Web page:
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A CurtainUp Review
Suh recognizes that a birthday cake can also be a compelling force for reuniting a family, and he uses the occasion of a father's hwangap— in Korean culture, the completion of the zodiac cycle and rebirth that occurs on one's sixtieth birthday— to examine the splintered lives of a Korean family in surburban West Texas. But what should be the occasion for outright celebration is instead riddled with suspicion and dread, for this father, Min Suk Chun (James Saito) has spent quite a few of his sixty years far away from his family.
Years before, after losing his job as an engineer, he retreated to Korea, leaving his wife and three young children to fend for themselves in America. Although they're a resilient bunch, the return of the family patriarch threatens to crack through the hairline fractures in their lives. The mother, Mary (Mia Katigbak), has supported her children and immersed herself in her community, collecting friends and taking flamenco classes. Eldest son David (Hoon Lee) has a successful, if suffocating, career as an investment banker in New York. Daughter Esther (Michi Barall) is a perpetual student (and divorcee) searching for direction. Youngest son Ralph (Peter Kim) still lives in his mother's basement, where he plays guitar, writes poetry, and struggles to control his "nervous situation" —bouts of moodiness marked by fits of temper and angry outbursts.
Ralph, it seems, is the only one who is truly excited about his father's return. As the youngest child, he has the most meager memories of his father, but he has a boundless enthusiasm for birthdays, paging through a book to make sure his siblings and mother are aware of the (often peripheral) celebrities who share their own birthdays. The others are reluctant, and rightfully so. The question that resounds through American Hwangap is a big, furious "why?" Why has Min Suk returned? And why did he leave in the first place?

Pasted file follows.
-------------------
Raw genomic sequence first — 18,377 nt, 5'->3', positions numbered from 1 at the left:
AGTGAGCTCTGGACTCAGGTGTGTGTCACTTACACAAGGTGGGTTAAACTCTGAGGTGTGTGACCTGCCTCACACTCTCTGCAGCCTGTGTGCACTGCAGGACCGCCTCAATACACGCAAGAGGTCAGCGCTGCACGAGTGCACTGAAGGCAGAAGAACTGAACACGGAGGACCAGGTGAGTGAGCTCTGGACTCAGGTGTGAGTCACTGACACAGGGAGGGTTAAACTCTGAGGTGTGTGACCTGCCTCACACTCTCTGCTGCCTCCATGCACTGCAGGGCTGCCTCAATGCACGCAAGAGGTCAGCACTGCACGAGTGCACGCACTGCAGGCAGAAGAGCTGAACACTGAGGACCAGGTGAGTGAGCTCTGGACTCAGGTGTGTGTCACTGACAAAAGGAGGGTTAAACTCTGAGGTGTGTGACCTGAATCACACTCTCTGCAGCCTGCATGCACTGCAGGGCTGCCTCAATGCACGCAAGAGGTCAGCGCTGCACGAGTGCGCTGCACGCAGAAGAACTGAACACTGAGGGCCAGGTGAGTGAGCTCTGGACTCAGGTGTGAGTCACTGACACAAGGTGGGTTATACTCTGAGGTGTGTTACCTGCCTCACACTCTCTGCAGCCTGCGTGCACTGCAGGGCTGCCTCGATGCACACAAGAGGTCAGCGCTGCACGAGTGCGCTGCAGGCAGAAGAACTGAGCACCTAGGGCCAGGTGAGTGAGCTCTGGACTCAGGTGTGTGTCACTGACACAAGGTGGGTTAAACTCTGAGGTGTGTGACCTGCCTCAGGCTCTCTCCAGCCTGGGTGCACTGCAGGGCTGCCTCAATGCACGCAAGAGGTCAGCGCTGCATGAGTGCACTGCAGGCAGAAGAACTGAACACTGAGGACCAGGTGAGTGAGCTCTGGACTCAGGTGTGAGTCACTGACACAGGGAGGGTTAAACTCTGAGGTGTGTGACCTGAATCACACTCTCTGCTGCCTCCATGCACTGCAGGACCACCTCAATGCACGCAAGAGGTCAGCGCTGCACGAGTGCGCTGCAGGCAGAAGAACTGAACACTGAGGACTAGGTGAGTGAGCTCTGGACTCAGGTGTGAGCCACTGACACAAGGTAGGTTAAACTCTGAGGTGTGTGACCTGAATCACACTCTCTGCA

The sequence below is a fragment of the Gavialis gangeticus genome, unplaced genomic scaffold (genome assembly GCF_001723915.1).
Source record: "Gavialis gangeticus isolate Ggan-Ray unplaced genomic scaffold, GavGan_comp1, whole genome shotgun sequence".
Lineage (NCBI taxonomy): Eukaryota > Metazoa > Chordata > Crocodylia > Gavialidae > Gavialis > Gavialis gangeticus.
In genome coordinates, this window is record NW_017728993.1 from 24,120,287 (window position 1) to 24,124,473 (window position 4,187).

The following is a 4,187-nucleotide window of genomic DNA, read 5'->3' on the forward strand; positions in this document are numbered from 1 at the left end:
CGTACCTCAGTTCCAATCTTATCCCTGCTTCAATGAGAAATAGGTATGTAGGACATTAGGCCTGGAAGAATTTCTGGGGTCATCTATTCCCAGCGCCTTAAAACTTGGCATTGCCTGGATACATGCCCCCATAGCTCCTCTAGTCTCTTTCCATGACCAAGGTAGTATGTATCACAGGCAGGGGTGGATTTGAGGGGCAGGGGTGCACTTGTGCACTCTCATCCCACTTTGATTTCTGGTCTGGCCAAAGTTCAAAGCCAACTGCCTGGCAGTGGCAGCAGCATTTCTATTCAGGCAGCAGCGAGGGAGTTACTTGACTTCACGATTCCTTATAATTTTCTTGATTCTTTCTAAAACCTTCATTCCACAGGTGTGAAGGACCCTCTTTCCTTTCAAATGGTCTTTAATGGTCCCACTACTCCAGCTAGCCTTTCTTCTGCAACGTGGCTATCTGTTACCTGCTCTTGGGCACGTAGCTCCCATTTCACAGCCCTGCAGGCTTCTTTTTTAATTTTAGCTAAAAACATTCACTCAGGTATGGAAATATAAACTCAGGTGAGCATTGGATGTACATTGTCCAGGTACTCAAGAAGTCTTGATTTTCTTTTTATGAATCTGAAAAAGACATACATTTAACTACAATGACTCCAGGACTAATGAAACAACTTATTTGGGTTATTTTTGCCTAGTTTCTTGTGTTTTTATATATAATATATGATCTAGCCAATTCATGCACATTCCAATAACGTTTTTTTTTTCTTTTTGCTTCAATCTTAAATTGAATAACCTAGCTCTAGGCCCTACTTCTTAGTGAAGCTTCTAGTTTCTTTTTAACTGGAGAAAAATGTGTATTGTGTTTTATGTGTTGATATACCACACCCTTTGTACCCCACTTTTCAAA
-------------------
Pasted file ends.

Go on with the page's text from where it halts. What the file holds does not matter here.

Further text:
Suh reminds us that we often have to live into questions before answers begin to surface, and his convincing, compelling writing exposes these familial relationships with grace, poignancy, and bursts of humor. Under the deft direction of Trip Cullman, this compact 90-minute production flies by, offering a vivid, intimate portrait of a family attempting to patch itself together.
It helps that this stellar cast feels like a real family, with dynamic interactions that smack of real-life sibling sparring and parent-child struggling. Katigbak delivers a wonderfully wry, no-nonsense portrait of Mary, a steadfast woman with an innate understanding of her children's needs, as well as her own. She reminds her stubborn daughter of the need to "face the thing that made you. To make it see you. "
Saito is alternately exasperating and sympathetic as Min Suk, and his performance is particularly touching as he works to revive his relationships with his children and his ex-wife. By way of explanation, he tells his daughter about the "planned obsolescence" that has plagued his career and life:
"My American life had planned obsolescence. Company gets what it need from me, technology changes, young kids know new things, old guys go by the side, fall off, die or whatever, just die, I became obsolete. "
In turn, he has made himself obsolete in his own family, and his attempts to make himself important again are met with varied responses. As the wounded, loquacious Esther, Michi Barall presents a vivid tangle of emotions; she clearly wants her father to understand her, but parries away his blunt questions about her personal life: "You have some boyfriend? " he wonders, and receives a withering reply.
While she verbally jousts with her father in person, her brother David maintains a safe distance on the phone, and Hoon Lee, armed with a sharp suit and a stoic, steady gaze, delivers an arresting performance with the headset of a phone hooked over one ear. His detached interaction with his father, flitting across space and many states, is raw and riveting; these cagey attempts by two grown men to find each other again illuminate the limitations of human connection, even (and especially) with the people who are ostensibly the closest to us.
As the goofy Ralph, Peter Kim has a winning, buoyant energy that, more than anything else, shines hope on the future of this family. A set of monologues pop up throughout the script, in which the family members offer toasts at the official hwangap celebration, and the show opens with Ralph's tribute to his father: "I don't know you very well. But I mean I like you and stuff, " he offers. And this affection, unsolicited and unearned, Suh suggests, is the ineffable thing that ultimately tethers us together.
Try onlineseats.com for great seats to
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Playbill 2007-08 Yearbook
Leonard Maltin's 2008 Movie Guide